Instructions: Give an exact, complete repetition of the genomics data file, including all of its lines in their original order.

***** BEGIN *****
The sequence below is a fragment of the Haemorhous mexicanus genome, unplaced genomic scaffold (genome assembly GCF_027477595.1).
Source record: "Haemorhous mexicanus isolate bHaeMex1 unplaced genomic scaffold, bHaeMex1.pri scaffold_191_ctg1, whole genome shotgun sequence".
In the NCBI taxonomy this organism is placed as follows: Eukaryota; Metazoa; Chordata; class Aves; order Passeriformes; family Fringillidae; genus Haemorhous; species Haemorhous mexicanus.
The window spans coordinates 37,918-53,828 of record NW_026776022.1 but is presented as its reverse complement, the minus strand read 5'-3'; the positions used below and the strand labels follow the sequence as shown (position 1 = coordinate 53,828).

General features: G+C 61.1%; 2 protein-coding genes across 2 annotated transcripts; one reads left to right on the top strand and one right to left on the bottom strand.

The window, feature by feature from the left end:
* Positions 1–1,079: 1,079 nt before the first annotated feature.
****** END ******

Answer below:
The sequence below is a fragment of the Haemorhous mexicanus genome, unplaced genomic scaffold (genome assembly GCF_027477595.1).
Source record: "Haemorhous mexicanus isolate bHaeMex1 unplaced genomic scaffold, bHaeMex1.pri scaffold_191_ctg1, whole genome shotgun sequence".
In the NCBI taxonomy this organism is placed as follows: Eukaryota; Metazoa; Chordata; class Aves; order Passeriformes; family Fringillidae; genus Haemorhous; species Haemorhous mexicanus.
The window spans coordinates 37,918-53,828 of record NW_026776022.1 but is presented as its reverse complement, the minus strand read 5'-3'; the positions used below and the strand labels follow the sequence as shown (position 1 = coordinate 53,828).

General features: G+C 61.1%; 2 protein-coding genes across 2 annotated transcripts; one reads left to right on the top strand and one right to left on the bottom strand.

The window, feature by feature from the left end:
* Positions 1–1,079: 1,079 nt before the first annotated feature.